I was initially enthusiastic about Irwinís The Dead Path, with its dark horror and twisted descriptions of giant spiders which inhabit a haunted wood that seems to dissolve into terrifying darkness before our very eyes.
Here the ghosts of dead people and an evil ancient seamstress somehow connect to Australiaís turbulent and violent convict ancestry. In a world painted in a
palette of grays, terrifying visions threaten to swamp Nicholas Close as he returns to Australia from England under tragic circumstances.
Back in the quiet Brisbane suburb of Tallong, the beloved home of his childhood, Nicolasís life has
been neither casual nor arbitrary. The woods just off Carmichael Road are still there, standing like an ďendlessly huge row of black teeth,Ē and they still make Nicholas suck in his breath at the memory of a hot November day a quarter-century ago when
he and his best friend, Tristam, ran terrified from a killer.
The cold dawn of realization finally hits, and Nicolas remembers that summer
of 1982 as he begins to have visions of the invisible dead curled up in broken spaces, screaming silently, their dead eyes rolling. Katharine, Nicholasís mother, is pleased to see him, but she has an urge to avoid her son because of
the bad luck he might bring - just as her drunken husband, Donald, did in the years before he disappeared.
Nicholas, Katharine, and Nicolasís sister, Suzette - just up from Sydney - must come to terms with
the undertow of quiet blame that has dragged on for years. What really jumpstarts Nicholasís decent into hell is the arrival of a local detective with a laminated color copy of a blond seven-year-old. The boy looks eerily similar to Tristam. Neither Nicholas or Katharine need to remark on how unnervingly like 1982 this is
- especially when, three days later, the police find the boyís body under a pile of demolished timber with his throat slit wide open.
Caught in his own death loop, images constantly appear and haunt Nicholasís fractured mind as surely as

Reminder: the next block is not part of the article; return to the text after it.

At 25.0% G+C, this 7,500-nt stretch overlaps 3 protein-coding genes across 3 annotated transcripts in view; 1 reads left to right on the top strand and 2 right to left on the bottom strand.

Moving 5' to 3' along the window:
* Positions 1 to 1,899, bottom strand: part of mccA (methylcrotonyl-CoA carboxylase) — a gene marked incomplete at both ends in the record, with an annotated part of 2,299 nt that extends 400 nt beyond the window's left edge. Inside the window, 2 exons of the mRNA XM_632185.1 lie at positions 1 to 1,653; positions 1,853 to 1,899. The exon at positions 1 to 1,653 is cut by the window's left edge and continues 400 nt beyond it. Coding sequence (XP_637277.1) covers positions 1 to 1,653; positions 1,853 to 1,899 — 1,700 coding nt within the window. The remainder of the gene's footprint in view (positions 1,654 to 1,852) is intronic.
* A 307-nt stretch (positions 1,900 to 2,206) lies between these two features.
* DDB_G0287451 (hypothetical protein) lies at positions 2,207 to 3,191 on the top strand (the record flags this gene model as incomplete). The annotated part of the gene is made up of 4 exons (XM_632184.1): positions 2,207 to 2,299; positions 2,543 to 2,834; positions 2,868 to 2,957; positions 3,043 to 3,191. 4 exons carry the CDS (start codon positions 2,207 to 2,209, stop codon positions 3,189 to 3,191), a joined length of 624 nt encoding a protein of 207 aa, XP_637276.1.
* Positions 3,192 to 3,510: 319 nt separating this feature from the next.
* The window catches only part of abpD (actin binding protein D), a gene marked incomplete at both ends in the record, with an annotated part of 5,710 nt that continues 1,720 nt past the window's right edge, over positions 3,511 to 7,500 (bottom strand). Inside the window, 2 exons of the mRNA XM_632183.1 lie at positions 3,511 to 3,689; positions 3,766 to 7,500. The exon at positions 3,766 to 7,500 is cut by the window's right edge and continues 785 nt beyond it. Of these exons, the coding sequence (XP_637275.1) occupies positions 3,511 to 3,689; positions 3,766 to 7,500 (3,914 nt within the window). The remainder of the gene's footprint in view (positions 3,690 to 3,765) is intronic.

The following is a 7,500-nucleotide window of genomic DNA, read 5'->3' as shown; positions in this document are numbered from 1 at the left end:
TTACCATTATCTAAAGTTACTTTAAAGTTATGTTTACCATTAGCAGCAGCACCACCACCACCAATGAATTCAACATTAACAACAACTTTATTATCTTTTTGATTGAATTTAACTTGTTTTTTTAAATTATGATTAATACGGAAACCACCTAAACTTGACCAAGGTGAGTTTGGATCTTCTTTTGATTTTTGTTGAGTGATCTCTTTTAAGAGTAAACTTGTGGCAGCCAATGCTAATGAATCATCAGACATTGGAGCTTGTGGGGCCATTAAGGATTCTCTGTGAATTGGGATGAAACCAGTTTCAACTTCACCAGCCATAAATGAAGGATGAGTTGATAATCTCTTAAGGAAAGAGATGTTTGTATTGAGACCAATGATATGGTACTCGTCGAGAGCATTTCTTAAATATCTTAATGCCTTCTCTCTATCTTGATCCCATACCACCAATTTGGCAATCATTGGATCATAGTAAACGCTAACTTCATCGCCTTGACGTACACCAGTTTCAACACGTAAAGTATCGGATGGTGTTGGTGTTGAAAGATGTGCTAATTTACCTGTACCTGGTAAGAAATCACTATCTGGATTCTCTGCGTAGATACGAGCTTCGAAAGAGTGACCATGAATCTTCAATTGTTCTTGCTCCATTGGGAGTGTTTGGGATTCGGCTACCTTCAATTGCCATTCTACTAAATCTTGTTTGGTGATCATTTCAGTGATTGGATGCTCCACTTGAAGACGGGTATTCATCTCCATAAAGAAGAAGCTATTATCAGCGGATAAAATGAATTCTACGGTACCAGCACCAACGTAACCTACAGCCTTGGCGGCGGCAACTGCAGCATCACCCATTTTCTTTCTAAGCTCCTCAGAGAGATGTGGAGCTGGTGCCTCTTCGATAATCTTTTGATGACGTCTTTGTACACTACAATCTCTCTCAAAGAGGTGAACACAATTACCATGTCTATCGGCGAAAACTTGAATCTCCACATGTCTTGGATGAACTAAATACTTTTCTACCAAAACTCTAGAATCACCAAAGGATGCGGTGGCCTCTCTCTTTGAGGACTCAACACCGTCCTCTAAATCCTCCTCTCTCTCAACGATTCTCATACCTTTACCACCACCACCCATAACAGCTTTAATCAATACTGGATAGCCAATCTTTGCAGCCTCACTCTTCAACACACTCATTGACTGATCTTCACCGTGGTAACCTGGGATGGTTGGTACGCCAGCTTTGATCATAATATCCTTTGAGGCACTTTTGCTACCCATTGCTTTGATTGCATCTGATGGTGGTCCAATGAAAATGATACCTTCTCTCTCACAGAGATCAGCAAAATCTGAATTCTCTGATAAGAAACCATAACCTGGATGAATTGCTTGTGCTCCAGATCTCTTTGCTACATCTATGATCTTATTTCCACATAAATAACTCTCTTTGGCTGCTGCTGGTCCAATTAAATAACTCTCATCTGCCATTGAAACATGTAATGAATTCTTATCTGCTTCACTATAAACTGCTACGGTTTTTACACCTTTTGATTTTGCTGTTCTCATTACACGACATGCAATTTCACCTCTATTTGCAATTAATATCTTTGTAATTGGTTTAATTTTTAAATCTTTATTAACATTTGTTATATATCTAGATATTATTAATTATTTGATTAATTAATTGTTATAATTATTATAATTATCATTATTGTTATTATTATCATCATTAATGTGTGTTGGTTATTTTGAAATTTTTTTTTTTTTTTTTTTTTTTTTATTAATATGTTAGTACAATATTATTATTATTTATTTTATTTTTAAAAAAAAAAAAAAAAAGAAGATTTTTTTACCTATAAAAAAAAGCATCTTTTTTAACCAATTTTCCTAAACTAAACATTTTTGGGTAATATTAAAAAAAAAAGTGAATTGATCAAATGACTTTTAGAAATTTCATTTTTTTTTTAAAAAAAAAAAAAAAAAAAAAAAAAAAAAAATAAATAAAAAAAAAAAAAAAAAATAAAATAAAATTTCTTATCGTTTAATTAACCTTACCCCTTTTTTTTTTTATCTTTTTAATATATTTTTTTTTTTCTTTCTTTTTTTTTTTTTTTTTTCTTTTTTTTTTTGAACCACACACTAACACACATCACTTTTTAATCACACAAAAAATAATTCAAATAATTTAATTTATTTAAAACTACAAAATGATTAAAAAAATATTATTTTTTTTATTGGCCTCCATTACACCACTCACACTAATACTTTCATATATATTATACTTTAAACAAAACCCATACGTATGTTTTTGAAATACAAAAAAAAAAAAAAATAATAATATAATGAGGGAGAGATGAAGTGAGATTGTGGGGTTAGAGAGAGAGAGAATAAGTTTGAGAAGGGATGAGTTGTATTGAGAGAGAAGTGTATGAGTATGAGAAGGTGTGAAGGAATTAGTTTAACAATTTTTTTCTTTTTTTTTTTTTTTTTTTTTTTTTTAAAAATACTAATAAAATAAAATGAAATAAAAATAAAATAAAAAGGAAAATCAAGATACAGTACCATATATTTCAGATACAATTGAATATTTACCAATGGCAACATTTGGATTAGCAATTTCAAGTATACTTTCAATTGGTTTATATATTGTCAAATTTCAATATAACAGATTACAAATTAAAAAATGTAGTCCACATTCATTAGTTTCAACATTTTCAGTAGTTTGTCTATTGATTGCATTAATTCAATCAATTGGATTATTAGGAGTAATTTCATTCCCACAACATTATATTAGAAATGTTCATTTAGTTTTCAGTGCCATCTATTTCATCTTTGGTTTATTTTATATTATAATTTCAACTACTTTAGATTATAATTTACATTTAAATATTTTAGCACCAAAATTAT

the ghosts haunt his life. Reaching out for help, he tells Suzette of the place where he lost Tristam, the shotgun tunnels under the tall, rusted waterpipe,
and how heís positive that other boys were murdered in the woods where their
ghosts still dwell.
Spider's silk deceptively wrapping tightly around him, the sentient trees seething in the dark woods, Nicholas listens to the voices of the murdered. Clues and portents abound: a deadly tunnel cloaked with spiders; a dead bird with its head removed and a sharpened stick put in its place; a shop
on a quiet suburban street where a mysterious old woman with dark eyes set in a pale wrinkled face appears like the wicked witch in Hansel and Gretel, albeit with far deadlier intentions.
Blending ancient black magic rituals with elements of gothic mystery, Irwin packages everything into an overly stuffed, heavy-handed and sometimes leaden plot.
Conversely, his luxuriant and embellished prose transforms an innocent Australian neighborhood into an unsuspecting vehicle for a collection of sinister events, including murder.
Although not my literary milieu, I found The Dead Path rich in atmosphere. Irwinís version of evil is certainly as persistent as the mysterious Green Man whose face appears throughout, wrapped in leaves as he looks over events with a spectral eye
as a witch plots death in her secretive cottage. With only a nightmarish fox-sized spider for company, she spins her murderous threads, waiting to pounce on the next unsuspecting child. Nicholas, the unlikely savior, also becomes a reluctant slayer in this strange journey, where this woman
- sinner, murderer, and dancer with demons - morphs into something chillingly supernatural before Nicholas's eyes.